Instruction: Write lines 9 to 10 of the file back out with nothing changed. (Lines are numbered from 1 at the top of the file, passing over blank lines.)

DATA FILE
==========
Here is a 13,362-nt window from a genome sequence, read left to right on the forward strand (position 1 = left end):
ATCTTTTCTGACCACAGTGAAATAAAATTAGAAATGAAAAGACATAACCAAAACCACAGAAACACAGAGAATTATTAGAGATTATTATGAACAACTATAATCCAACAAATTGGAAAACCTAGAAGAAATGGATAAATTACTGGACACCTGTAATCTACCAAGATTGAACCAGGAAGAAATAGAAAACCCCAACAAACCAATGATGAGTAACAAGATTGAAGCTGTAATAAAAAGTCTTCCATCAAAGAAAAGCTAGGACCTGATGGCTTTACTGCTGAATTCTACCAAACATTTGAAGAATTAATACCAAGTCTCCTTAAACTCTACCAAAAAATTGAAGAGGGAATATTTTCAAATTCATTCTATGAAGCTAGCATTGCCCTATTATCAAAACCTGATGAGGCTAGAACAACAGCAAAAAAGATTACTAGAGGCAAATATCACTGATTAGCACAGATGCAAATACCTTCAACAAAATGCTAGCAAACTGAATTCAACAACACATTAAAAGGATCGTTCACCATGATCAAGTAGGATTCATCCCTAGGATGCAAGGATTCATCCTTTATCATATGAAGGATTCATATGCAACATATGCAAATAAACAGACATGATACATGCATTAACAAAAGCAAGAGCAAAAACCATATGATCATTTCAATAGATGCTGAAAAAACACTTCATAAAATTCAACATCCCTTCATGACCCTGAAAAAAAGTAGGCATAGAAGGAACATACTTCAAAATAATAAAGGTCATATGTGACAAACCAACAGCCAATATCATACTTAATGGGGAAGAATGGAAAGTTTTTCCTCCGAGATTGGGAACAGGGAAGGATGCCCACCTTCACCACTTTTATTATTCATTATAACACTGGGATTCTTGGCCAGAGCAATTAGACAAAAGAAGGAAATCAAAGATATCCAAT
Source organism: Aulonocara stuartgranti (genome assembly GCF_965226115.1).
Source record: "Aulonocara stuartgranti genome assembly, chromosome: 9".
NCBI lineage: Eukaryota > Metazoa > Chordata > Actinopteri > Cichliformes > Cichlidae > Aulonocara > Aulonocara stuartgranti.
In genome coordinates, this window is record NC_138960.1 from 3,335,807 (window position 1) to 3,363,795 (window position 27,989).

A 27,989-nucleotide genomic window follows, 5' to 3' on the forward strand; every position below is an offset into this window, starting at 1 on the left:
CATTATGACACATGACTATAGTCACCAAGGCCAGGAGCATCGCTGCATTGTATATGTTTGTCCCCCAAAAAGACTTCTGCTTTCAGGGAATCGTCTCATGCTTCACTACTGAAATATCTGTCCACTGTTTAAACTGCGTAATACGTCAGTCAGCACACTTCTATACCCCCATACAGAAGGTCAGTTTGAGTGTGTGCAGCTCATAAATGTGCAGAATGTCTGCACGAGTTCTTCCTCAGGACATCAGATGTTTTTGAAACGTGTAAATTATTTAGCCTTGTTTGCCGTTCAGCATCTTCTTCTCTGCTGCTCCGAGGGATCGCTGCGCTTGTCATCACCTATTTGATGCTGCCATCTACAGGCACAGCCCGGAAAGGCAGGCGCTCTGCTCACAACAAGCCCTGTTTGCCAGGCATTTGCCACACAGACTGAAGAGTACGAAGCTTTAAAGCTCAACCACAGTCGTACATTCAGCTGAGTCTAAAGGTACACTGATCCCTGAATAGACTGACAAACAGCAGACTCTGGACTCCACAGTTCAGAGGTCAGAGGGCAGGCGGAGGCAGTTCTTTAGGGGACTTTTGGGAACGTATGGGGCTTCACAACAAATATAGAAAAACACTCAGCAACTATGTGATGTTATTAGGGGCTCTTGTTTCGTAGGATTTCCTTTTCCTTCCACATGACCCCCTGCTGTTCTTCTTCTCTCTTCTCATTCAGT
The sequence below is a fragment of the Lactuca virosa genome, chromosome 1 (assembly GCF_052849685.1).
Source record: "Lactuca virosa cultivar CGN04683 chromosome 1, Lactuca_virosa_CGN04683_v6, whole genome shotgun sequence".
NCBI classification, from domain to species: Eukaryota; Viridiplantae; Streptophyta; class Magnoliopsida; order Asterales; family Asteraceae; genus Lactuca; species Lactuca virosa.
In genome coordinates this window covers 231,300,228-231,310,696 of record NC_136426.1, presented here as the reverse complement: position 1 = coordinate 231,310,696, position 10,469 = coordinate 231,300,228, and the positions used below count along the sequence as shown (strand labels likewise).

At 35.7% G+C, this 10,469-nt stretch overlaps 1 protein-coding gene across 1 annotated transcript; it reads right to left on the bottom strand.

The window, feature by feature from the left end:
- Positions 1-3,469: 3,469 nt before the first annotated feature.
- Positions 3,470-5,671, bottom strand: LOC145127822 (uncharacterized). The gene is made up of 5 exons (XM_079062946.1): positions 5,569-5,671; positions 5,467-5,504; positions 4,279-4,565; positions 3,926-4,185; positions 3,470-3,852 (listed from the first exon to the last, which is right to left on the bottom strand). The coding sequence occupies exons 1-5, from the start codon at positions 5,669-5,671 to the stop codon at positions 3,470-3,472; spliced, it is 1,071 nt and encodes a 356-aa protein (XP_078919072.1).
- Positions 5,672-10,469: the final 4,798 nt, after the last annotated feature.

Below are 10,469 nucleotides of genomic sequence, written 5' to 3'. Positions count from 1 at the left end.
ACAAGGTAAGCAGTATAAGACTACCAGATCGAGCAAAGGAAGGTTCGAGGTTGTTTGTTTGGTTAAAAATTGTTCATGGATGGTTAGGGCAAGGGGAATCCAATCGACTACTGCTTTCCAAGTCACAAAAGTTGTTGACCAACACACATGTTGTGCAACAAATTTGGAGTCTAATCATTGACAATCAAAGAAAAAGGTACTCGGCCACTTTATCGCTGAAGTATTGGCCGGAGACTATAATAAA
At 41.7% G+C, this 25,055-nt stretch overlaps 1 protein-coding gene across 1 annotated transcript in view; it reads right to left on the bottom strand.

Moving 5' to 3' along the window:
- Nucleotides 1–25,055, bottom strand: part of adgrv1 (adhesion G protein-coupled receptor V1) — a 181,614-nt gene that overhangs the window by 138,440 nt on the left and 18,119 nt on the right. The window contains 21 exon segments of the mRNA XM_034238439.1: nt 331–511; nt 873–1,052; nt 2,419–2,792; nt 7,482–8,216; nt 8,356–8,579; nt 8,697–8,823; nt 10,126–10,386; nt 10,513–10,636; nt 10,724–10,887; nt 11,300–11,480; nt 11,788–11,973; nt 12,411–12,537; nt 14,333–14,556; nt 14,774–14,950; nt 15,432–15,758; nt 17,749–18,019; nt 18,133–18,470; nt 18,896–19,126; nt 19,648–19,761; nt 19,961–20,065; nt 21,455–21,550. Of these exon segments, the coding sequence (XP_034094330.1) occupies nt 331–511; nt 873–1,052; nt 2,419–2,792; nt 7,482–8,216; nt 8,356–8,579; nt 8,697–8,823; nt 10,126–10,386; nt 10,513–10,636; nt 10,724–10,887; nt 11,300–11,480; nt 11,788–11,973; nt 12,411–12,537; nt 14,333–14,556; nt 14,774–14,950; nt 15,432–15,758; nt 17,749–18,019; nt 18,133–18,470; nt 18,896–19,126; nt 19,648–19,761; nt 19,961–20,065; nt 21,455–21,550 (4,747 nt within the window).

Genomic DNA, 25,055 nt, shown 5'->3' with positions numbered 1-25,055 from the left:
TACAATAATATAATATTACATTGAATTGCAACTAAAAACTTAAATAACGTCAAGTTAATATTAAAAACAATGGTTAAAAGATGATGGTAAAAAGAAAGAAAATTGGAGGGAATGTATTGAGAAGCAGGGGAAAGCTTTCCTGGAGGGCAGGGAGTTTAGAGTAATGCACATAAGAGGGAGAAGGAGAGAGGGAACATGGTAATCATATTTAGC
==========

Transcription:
The sequence below is a fragment of the Lactuca virosa genome, chromosome 1 (assembly GCF_052849685.1).
Source record: "Lactuca virosa cultivar CGN04683 chromosome 1, Lactuca_virosa_CGN04683_v6, whole genome shotgun sequence".